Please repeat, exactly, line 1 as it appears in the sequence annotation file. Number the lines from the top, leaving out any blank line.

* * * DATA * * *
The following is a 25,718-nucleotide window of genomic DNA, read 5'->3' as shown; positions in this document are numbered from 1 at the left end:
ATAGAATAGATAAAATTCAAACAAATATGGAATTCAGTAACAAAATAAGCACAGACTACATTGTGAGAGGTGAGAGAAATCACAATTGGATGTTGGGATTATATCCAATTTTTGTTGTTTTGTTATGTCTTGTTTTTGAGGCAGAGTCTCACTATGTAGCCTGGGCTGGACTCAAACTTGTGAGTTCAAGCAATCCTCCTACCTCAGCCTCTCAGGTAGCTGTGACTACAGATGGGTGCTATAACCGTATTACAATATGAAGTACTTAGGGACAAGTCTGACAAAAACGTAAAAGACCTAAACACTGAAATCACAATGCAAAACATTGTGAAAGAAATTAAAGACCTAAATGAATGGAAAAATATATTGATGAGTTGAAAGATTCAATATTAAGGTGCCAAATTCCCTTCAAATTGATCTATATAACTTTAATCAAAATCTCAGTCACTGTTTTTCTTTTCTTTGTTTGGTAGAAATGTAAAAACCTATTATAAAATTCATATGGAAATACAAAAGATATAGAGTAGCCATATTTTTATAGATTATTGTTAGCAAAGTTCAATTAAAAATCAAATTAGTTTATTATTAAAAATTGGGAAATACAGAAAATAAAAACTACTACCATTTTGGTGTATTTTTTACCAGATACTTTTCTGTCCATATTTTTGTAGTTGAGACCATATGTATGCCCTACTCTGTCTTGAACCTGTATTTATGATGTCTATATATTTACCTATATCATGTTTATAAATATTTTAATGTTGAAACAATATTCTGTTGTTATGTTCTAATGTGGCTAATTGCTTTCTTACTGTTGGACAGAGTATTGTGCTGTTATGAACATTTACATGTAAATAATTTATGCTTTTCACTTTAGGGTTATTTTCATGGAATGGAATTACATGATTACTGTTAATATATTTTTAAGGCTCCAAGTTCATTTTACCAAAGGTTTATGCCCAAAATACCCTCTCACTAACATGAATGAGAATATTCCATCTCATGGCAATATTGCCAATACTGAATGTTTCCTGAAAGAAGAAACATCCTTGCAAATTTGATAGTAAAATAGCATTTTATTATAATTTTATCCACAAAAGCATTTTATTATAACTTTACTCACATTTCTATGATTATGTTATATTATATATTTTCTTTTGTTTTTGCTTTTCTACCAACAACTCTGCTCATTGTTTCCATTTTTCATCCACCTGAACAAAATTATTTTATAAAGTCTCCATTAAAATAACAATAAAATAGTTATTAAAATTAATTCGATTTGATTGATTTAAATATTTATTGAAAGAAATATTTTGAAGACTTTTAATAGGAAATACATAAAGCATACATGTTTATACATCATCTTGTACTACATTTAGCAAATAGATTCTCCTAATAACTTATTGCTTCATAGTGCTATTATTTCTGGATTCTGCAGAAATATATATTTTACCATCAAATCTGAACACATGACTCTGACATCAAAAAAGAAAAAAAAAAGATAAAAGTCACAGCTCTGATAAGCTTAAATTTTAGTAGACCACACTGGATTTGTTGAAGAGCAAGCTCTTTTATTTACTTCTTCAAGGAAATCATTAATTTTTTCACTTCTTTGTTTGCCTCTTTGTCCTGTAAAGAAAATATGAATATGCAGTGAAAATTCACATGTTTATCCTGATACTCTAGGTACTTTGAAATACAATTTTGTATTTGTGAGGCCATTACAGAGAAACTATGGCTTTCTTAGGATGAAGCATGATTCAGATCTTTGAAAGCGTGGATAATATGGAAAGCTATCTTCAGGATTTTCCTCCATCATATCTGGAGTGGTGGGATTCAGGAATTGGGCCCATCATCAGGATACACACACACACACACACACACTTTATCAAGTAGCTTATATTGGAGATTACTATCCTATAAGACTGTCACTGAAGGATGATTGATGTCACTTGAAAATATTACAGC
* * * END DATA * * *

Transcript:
The following is a 25,718-nucleotide window of genomic DNA, read 5'->3' as shown; positions in this document are numbered from 1 at the left end: